Michelle Tellam Lawrence, Briony J. Oates

Chapter 13. Balancing the Paradox of Formal and Social Governance in Distributed Agile Development Projects

Distributed agile development (DAD) projects require effective governance mechanisms to address challenges such as coordination, communication, culture, and technology as well as maintaining the agility of the project in order to enhance project outcome. Such effective governance requires having formal and social mechanisms to control as well as facilitate coordination in DAD projects. However, the coexistence of formal and social governance mechanisms in the system raises a paradox that makes applying such governance framework challenging. This study aims to investigate and explore potential benefits and challenges of adopting formal and social governance mechanisms in DAD projects. The scarce literature on real industrial case studies reporting on experiences of using effective governance in DAD projects makes this study to research in companies involve in DAD projects.

Esmeralda Thomson, Richard Vidgen

Chapter 14. Human Resource Behaviour Simulation in Business Processes

The structure and dynamics of a modern business environment are very hard to model using traditional methods. Such complexity raises challenges to effective business analysis and improvement. The importance of applying business process simulation to analyse and improve business activities has been widely recognised. However, one remaining challenge is the development of approaches to human resource behaviour simulation. To address this problem, we describe a novel simulation approach where intelligent agents are used to simulate human resources by performing allocated work from a workflow management system. The behaviour of the intelligent agents is driven a by state transition mechanism called a hierarchical task network (HTN). We demonstrate and validate our simulator via a medical treatment process case study. Analysis of the simulation results shows that the behaviour driven by the HTN is consistent with design of the workflow model. We believe these preliminary results support the development of more sophisticated agent-based human resource simulation systems.

Hanwen Guo, Ross Brown, Rune Rasmussen

Chapter 15. Evaluating the Synergies of Integrating E-Assessment and Software Testing

Teaching and learning rely on assessments. They help to measure performance and to keep track of learning success. Manual assessments are very time-consuming for teaching personnel. Therefore, e-learning and in particular e-assessment systems are introduced by higher education institutions to reduce recurrent work. Currently, available systems offer assessment with simple examinations only and do not support tasks that require higher-order cognitive skills (Heywood 2000) to be solved.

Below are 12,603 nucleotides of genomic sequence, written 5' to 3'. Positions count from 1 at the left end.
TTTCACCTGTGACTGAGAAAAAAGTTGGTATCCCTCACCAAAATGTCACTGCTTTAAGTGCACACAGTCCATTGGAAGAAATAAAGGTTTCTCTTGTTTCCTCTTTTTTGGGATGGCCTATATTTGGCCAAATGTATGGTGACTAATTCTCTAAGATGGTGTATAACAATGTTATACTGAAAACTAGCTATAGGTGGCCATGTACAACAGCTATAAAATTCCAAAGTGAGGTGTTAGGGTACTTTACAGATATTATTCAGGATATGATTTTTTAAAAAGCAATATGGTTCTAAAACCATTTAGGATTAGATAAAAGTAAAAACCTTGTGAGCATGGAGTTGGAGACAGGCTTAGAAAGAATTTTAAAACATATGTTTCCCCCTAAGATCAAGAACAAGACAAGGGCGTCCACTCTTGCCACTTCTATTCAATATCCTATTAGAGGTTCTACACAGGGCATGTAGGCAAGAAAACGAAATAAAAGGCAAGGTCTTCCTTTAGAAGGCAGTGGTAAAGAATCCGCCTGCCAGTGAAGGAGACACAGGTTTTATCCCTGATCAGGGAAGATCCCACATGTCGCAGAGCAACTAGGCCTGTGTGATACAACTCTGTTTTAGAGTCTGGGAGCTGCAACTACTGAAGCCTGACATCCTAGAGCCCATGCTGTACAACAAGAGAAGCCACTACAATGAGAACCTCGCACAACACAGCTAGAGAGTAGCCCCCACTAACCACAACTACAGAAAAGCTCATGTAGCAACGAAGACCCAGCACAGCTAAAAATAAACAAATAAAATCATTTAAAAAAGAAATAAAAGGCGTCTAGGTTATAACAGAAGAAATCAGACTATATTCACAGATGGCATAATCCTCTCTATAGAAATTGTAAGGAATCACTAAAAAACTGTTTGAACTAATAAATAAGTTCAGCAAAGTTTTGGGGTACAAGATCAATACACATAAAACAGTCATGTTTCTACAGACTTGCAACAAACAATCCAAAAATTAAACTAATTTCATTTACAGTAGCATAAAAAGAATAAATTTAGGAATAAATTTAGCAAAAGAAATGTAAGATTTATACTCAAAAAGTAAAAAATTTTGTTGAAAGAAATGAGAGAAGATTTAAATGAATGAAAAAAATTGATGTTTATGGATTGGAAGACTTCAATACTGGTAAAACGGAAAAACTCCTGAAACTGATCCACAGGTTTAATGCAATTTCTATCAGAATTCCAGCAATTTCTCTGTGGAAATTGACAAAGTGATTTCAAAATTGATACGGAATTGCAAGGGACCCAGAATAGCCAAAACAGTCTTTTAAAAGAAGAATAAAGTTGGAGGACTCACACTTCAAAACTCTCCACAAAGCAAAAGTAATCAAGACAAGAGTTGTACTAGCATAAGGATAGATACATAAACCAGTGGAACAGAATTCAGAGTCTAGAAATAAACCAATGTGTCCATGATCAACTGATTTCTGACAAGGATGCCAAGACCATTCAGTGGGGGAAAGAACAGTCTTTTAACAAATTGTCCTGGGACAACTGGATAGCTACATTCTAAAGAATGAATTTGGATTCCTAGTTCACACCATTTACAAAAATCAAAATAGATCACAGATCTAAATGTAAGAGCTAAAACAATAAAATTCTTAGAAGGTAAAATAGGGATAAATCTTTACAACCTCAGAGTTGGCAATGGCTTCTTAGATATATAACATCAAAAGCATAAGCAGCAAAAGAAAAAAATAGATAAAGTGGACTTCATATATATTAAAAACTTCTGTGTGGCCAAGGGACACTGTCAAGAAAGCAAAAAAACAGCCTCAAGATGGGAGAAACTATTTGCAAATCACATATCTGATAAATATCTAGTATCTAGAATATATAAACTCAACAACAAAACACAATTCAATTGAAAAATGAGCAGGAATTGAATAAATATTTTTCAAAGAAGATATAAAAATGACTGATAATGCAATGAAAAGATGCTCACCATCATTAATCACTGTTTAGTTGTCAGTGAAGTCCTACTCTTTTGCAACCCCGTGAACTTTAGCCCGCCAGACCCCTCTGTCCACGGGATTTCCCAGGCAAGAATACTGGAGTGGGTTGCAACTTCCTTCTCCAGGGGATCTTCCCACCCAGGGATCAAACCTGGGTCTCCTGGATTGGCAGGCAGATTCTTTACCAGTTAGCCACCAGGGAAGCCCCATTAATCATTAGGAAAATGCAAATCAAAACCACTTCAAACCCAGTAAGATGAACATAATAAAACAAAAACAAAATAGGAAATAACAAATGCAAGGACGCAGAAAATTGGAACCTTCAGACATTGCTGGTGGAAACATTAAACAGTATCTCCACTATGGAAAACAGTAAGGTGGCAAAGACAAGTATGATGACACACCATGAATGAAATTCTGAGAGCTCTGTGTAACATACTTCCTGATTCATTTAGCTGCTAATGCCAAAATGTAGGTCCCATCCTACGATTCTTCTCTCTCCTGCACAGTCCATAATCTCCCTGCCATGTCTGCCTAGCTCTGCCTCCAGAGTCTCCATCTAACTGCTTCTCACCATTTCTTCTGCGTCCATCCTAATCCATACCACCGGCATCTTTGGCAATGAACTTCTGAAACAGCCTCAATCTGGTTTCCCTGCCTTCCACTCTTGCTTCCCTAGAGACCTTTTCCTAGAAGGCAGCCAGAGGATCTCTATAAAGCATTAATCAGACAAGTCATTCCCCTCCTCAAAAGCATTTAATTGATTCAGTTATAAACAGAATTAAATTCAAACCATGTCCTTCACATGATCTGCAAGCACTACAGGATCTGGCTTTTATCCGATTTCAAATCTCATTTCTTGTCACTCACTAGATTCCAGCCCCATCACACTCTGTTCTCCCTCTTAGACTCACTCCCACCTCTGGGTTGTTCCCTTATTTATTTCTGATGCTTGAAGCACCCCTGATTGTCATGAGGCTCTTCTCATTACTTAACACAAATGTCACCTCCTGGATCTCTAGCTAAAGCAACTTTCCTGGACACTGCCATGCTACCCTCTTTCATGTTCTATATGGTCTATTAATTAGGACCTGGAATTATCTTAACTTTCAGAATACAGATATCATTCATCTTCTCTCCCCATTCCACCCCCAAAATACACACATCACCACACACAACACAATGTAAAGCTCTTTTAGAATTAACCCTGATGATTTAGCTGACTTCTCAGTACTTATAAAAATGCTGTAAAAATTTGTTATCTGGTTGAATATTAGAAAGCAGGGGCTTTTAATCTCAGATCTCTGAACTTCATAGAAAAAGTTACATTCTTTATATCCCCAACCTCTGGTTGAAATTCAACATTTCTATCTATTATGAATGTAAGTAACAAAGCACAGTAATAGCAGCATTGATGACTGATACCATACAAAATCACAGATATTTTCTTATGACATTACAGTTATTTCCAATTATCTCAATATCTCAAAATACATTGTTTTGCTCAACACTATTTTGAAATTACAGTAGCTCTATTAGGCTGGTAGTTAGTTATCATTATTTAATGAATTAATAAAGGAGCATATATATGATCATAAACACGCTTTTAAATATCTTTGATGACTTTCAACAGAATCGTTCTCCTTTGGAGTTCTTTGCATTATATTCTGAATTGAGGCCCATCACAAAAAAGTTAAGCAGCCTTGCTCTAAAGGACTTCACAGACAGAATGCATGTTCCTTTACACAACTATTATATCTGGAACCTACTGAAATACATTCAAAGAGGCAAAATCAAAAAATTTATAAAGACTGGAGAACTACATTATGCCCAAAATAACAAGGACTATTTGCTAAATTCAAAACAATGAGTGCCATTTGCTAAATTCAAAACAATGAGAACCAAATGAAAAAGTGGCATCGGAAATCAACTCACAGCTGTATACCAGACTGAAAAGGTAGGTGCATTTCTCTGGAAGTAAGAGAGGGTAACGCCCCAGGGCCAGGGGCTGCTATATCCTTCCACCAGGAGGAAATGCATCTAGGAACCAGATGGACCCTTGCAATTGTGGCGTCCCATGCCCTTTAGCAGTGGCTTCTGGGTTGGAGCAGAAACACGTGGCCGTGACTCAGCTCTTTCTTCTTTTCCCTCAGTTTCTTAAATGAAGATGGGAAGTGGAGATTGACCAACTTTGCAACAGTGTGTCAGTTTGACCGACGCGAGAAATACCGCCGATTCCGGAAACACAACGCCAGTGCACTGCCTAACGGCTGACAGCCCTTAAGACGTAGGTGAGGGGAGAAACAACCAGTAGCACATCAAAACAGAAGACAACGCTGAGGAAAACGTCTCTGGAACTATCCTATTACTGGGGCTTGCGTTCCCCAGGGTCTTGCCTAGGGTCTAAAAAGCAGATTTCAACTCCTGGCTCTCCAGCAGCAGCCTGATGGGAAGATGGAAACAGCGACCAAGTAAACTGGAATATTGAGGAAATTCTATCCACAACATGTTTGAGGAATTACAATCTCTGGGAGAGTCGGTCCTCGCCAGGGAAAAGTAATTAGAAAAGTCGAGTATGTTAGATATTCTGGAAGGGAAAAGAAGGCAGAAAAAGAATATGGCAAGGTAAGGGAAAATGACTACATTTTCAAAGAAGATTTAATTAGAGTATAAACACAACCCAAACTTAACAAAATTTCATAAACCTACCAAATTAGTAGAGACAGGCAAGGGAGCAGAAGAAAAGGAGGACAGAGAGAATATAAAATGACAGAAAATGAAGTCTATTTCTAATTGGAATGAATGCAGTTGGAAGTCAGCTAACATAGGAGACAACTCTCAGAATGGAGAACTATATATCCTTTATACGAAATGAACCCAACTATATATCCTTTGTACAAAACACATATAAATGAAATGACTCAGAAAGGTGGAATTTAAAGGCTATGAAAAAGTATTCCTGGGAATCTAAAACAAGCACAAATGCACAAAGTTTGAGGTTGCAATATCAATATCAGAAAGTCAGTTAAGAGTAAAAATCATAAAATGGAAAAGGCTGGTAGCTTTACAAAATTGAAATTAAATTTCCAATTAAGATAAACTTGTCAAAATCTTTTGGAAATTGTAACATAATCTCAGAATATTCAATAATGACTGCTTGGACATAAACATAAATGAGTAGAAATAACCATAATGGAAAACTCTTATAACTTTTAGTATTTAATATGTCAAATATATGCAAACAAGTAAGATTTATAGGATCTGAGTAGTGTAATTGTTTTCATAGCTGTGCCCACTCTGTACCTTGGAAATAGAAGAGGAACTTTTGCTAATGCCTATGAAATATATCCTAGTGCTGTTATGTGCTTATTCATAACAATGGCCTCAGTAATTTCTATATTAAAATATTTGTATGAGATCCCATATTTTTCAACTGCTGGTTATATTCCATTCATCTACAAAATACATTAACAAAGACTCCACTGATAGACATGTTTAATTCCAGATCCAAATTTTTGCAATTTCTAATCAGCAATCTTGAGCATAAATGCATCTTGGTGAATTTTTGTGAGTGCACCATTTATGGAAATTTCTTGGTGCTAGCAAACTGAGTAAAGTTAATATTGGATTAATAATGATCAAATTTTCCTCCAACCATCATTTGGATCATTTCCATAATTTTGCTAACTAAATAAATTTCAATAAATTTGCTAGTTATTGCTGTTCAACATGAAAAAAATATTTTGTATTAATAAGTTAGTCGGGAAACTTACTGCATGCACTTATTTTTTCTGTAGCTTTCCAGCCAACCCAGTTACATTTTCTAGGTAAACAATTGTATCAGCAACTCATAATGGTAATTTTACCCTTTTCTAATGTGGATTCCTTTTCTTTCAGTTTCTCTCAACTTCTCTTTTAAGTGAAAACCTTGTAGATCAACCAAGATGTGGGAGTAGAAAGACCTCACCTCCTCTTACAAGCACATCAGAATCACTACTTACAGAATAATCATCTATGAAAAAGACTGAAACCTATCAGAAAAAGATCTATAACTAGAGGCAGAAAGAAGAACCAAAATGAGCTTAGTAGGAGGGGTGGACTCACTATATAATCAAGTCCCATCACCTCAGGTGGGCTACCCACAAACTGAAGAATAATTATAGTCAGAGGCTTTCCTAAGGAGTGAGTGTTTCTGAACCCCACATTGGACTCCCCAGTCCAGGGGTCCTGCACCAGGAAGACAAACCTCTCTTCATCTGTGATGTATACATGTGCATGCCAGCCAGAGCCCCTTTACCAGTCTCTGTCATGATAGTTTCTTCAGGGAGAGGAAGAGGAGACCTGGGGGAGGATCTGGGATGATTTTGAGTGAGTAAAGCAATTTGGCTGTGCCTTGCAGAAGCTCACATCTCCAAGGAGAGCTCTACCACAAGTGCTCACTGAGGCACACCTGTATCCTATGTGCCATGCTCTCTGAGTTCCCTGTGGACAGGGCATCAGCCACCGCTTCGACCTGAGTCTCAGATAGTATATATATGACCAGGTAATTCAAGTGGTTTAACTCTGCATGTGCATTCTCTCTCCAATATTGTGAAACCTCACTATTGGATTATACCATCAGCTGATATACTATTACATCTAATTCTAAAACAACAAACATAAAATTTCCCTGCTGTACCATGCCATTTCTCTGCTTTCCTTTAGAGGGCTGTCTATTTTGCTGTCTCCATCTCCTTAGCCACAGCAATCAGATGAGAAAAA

Tim A. Majchrzak, Claus A. Usener

Chapter 16. Multiple-View Architecture Model for Distributed Real-Time Systems Using MARTE

Currently, the object-oriented (OO) paradigm is the most common approach for modeling software systems. This includes object-oriented programming languages, methods, and modeling languages. Among all OO notations, UML (OMG 2010a) is the most used one, despite the many well-known issues observed both in theory and practice, such as ambiguity (Beneken et al. 2003) and lack of defined semantics (André et al. 2007, Dobing and Parsons 2006).

Eduardo Augusto Silvestre, Michel dos Santos Soares

Chapter 17. Applying Psychology to Facilitate Participation in Conceptual Modelling

Conceptual modelling is a key skill in IS design. It requires substantial expertise, which is largely restricted to IT professionals. Nevertheless, many systems are developed by or with nonexpert modellers, including end users who use products such as FileMaker and Microsoft Access. The results are often disappointing, in part, because of poor modelling. Training would help, but there is also a case for making modelling easier. In this study, ideas from psychology were applied with the goal of making the modelling process easier for nonexperts, particularly by using more understandable model representations. The resulting guidelines can help in formulating modelling techniques for use by nonexperts.

Simon McGinnes

Chapter 18. The Diffusion of Agile Software Development: Insights from a Regional Survey